It’s tempting to hold up emoji as a kind of digital universal translator — so simple to use and understand, they can break down language barriers. Tempting, but wrong (or, in emoji, 👎).
As everyone who’s spent time arguing about 🙏 (high-five, or praying hands?) knows, emoji aren’t always clear — and the situation is worse when you’re dealing with different illustrations from Google, Apple, Facebook, and other tech companies. A new study from researchers at the University of Minnesota’s GroupLens laboratory shows that even when two people are looking at the same exact icon, they often have widely varying interpretations of its sentimental and semantic meanings. These disagreements are exacerbated when moving between platforms, as different tech companies have different art styles: “Grinning face with smiling eyes” looks very different on iPhones and Apple computers than it does on Android phones and in Google Hangouts. (The names and concepts behind emoji are officially approved by the unaffiliated Unicode Consortium, but it’s up to platform holders to illustrate their specific appearances.)
For one part of the study, survey participants were asked to evaluate the affects of various emoji on a ten-point scale, from –5, or negative, to 5, or positive. Even when participants were looking at the same icon, they had different ideas about its meaning. Take, for example, the aforementioned “Grinning face with smiling eyes”:
This seems like a fair response: the Apple “grin” is exactly the same as its “grimace,” and the “smiling eyes” are only visible at a large size. It’d be easy for an Android user to send Google’s “grinning face with smiling eyes” and for an iPhone-using recipient to interpret it very differently. More than a third of all emoji have this wide range of interpretation across platforms.
The study measured both between-platform and within-platform analysis, measuring not just the gap between interpretations of Android and Apple emoji, but the gap between an emoji’s intended meaning and its interpretation by a given platform. Take “loudly crying face,” which expresses a negative sentiment but which Apple users assign a positive sentiment — probably because it’s often used to indicate “crying laughter.” Also a problem for Apple users is our old friend “Grinning face with smiling eyes”:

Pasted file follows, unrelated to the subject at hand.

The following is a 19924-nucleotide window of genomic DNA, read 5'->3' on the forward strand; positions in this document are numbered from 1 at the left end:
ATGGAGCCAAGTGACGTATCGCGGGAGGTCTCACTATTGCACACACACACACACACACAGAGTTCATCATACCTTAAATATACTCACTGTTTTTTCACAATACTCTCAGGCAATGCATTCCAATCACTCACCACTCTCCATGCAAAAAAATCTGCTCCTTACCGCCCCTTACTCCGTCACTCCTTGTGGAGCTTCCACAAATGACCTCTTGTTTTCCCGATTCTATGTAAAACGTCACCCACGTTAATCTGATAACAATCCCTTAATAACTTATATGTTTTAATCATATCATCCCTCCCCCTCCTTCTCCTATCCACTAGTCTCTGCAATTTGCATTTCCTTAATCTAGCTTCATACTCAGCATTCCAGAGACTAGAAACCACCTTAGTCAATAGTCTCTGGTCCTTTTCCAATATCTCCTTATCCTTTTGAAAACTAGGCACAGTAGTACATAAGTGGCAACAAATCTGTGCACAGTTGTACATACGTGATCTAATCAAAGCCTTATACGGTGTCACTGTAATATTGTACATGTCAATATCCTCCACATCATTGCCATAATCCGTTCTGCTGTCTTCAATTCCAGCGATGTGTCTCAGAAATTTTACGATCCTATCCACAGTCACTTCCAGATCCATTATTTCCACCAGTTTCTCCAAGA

Obviously, emoji are fluid: “eggplant” can mean, uh, a few different things. But if Apple users all believe “crying face” is positive, and Google users don’t, you could end up with some awkward conversations.
Users were also asked to interpret the emoji semantically — as in, “what does this emoji mean?” — and once again demonstrated that there are no universal definitions. The “smirking face” emoji had one of the highest misconstrual scores scores for every platform in the survey, except for Google — which makes sense if you think about it, because who the hell knows what a smirk actually means in any given situation.
The widest semantic interpretation between different platforms applied to the “person raising both hands in celebration” (🙌) emoji. Inversely, everyone pretty much agreed on what the “smiling face with heart-shaped eyes” (😍) meant.
Still no word on whether these hands 🙏 are praying or high-fiving. (For the record: praying.)
Overall, the researchers concluded that between platforms, and within them, there is a clear chance for people to misinterpret emoji on what they mean sentimentally and literally. So if you believed that emoji would somehow magically fix communication, think again. They might just be mucking things up more.